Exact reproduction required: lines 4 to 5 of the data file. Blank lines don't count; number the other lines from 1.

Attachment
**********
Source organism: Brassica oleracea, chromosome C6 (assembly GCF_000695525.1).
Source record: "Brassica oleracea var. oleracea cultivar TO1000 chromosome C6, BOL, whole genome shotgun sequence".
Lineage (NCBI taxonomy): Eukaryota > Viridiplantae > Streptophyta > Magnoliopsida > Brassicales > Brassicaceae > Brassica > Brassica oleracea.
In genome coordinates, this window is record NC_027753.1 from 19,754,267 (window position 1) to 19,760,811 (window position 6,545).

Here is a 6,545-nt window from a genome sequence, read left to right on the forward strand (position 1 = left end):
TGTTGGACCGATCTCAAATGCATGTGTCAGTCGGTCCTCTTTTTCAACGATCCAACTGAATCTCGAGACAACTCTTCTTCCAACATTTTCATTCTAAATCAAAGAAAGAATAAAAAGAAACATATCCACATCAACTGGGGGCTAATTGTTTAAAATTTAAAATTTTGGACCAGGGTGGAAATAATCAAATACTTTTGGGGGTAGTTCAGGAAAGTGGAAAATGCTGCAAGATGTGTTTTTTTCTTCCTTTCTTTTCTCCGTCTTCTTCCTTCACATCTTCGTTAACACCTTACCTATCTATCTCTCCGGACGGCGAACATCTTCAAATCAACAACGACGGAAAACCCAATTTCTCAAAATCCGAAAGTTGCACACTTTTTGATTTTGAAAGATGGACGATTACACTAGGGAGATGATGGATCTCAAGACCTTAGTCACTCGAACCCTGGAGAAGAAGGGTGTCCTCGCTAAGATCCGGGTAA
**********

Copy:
In genome coordinates, this window is record NC_027753.1 from 19,754,267 (window position 1) to 19,760,811 (window position 6,545).

Here is a 6,545-nt window from a genome sequence, read left to right on the forward strand (position 1 = left end):